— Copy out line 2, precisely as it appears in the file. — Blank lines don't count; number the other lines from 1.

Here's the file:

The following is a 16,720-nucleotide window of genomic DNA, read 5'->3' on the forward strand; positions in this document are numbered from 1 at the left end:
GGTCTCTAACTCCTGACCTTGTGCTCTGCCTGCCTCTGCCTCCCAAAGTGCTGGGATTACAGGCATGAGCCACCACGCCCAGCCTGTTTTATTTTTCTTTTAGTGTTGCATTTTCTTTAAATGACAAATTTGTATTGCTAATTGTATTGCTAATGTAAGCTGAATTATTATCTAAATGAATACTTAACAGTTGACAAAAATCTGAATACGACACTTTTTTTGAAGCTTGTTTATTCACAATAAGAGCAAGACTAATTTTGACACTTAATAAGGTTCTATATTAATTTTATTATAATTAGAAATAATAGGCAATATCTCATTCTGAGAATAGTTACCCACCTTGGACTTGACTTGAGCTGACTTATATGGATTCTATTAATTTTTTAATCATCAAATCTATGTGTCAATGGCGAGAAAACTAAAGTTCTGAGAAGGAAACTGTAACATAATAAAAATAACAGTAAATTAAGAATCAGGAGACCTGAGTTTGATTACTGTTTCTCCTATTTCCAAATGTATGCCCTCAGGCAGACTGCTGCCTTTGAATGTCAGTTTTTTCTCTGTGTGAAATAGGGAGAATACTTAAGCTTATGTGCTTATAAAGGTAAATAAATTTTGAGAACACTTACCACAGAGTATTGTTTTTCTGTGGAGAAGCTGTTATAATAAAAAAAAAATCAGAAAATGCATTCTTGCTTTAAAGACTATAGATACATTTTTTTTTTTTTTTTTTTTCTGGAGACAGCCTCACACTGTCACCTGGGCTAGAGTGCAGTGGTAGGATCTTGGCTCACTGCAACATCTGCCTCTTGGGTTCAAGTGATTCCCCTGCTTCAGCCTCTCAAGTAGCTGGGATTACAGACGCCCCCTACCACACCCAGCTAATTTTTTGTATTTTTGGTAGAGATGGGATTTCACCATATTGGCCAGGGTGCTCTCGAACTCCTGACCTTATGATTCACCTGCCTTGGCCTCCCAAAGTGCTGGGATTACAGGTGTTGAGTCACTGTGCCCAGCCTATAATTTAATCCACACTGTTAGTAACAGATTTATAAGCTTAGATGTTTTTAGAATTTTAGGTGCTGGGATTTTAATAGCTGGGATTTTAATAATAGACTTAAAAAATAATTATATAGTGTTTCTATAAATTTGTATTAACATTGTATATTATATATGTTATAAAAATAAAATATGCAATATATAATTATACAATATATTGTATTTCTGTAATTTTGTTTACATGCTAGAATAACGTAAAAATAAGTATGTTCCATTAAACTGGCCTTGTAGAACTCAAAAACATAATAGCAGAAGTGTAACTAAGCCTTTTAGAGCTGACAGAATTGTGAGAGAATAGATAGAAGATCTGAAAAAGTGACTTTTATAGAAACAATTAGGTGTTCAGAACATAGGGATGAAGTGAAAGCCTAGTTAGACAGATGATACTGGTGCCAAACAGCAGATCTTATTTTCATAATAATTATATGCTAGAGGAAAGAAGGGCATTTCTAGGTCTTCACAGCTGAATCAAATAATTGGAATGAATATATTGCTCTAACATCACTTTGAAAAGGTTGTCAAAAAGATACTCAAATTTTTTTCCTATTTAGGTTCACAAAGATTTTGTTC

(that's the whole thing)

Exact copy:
GGTCTCTAACTCCTGACCTTGTGCTCTGCCTGCCTCTGCCTCCCAAAGTGCTGGGATTACAGGCATGAGCCACCACGCCCAGCCTGTTTTATTTTTCTTTTAGTGTTGCATTTTCTTTAAATGACAAATTTGTATTGCTAATTGTATTGCTAATGTAAGCTGAATTATTATCTAAATGAATACTTAACAGTTGACAAAAATCTGAATACGACACTTTTTTTGAAGCTTGTTTATTCACAATAAGAGCAAGACTAATTTTGACACTTAATAAGGTTCTATATTAATTTTATTATAATTAGAAATAATAGGCAATATCTCATTCTGAGAATAGTTACCCACCTTGGACTTGACTTGAGCTGACTTATATGGATTCTATTAATTTTTTAATCATCAAATCTATGTGTCAATGGCGAGAAAACTAAAGTTCTGAGAAGGAAACTGTAACATAATAAAAATAACAGTAAATTAAGAATCAGGAGACCTGAGTTTGATTACTGTTTCTCCTATTTCCAAATGTATGCCCTCAGGCAGACTGCTGCCTTTGAATGTCAGTTTTTTCTCTGTGTGAAATAGGGAGAATACTTAAGCTTATGTGCTTATAAAGGTAAATAAATTTTGAGAACACTTACCACAGAGTATTGTTTTTCTGTGGAGAAGCTGTTATAATAAAAAAAAAATCAGAAAATGCATTCTTGCTTTAAAGACTATAGATACATTTTTTTTTTTTTTTTTTTTCTGGAGACAGCCTCACACTGTCACCTGGGCTAGAGTGCAGTGGTAGGATCTTGGCTCACTGCAACATCTGCCTCTTGGGTTCAAGTGATTCCCCTGCTTCAGCCTCTCAAGTAGCTGGGATTACAGACGCCCCCTACCACACCCAGCTAATTTTTTGTATTTTTGGTAGAGATGGGATTTCACCATATTGGCCAGGGTGCTCTCGAACTCCTGACCTTATGATTCACCTGCCTTGGCCTCCCAAAGTGCTGGGATTACAGGTGTTGAGTCACTGTGCCCAGCCTATAATTTAATCCACACTGTTAGTAACAGATTTATAAGCTTAGATGTTTTTAGAATTTTAGGTGCTGGGATTTTAATAGCTGGGATTTTAATAATAGACTTAAAAAATAATTATATAGTGTTTCTATAAATTTGTATTAACATTGTATATTATATATGTTATAAAAATAAAATATGCAATATATAATTATACAATATATTGTATTTCTGTAATTTTGTTTACATGCTAGAATAACGTAAAAATAAGTATGTTCCATTAAACTGGCCTTGTAGAACTCAAAAACATAATAGCAGAAGTGTAACTAAGCCTTTTAGAGCTGACAGAATTGTGAGAGAATAGATAGAAGATCTGAAAAAGTGACTTTTATAGAAACAATTAGGTGTTCAGAACATAGGGATGAAGTGAAAGCCTAGTTAGACAGATGATACTGGTGCCAAACAGCAGATCTTATTTTCATAATAATTATATGCTAGAGGAAAGAAGGGCATTTCTAGGTCTTCACAGCTGAATCAAATAATTGGAATGAATATATTGCTCTAACATCACTTTGAAAAGGTTGTCAAAAAGATACTCAAATTTTTTTCCTATTTAGGTTCACAAAGATTTTGTTC